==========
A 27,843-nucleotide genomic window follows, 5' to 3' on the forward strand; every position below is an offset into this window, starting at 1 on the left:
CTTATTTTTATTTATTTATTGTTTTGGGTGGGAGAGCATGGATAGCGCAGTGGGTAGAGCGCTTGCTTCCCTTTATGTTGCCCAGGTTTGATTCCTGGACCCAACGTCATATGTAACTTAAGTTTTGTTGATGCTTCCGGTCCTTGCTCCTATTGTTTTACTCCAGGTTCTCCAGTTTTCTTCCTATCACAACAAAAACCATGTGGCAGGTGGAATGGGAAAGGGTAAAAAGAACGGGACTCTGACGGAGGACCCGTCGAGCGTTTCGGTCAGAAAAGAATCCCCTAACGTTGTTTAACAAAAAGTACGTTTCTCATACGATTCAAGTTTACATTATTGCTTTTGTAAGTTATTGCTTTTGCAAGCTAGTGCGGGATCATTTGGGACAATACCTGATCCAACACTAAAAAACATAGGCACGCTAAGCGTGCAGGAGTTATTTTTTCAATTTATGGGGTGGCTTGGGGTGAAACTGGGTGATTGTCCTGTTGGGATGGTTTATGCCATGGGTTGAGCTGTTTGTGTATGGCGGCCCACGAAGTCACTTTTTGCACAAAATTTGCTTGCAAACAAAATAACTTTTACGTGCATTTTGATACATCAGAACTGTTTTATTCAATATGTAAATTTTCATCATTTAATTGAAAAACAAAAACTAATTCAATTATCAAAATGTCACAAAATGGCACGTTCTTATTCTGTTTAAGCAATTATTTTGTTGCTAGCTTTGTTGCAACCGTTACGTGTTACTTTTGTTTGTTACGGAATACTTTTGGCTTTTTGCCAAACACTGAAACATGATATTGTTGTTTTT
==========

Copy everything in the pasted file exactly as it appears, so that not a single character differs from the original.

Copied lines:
A 27,843-nucleotide genomic window follows, 5' to 3' on the forward strand; every position below is an offset into this window, starting at 1 on the left:
CTTATTTTTATTTATTTATTGTTTTGGGTGGGAGAGCATGGATAGCGCAGTGGGTAGAGCGCTTGCTTCCCTTTATGTTGCCCAGGTTTGATTCCTGGACCCAACGTCATATGTAACTTAAGTTTTGTTGATGCTTCCGGTCCTTGCTCCTATTGTTTTACTCCAGGTTCTCCAGTTTTCTTCCTATCACAACAAAAACCATGTGGCAGGTGGAATGGGAAAGGGTAAAAAGAACGGGACTCTGACGGAGGACCCGTCGAGCGTTTCGGTCAGAAAAGAATCCCCTAACGTTGTTTAACAAAAAGTACGTTTCTCATACGATTCAAGTTTACATTATTGCTTTTGTAAGTTATTGCTTTTGCAAGCTAGTGCGGGATCATTTGGGACAATACCTGATCCAACACTAAAAAACATAGGCACGCTAAGCGTGCAGGAGTTATTTTTTCAATTTATGGGGTGGCTTGGGGTGAAACTGGGTGATTGTCCTGTTGGGATGGTTTATGCCATGGGTTGAGCTGTTTGTGTATGGCGGCCCACGAAGTCACTTTTTGCACAAAATTTGCTTGCAAACAAAATAACTTTTACGTGCATTTTGATACATCAGAACTGTTTTATTCAATATGTAAATTTTCATCATTTAATTGAAAAACAAAAACTAATTCAATTATCAAAATGTCACAAAATGGCACGTTCTTATTCTGTTTAAGCAATTATTTTGTTGCTAGCTTTGTTGCAACCGTTACGTGTTACTTTTGTTTGTTACGGAATACTTTTGGCTTTTTGCCAAACACTGAAACATGATATTGTTGTTTTT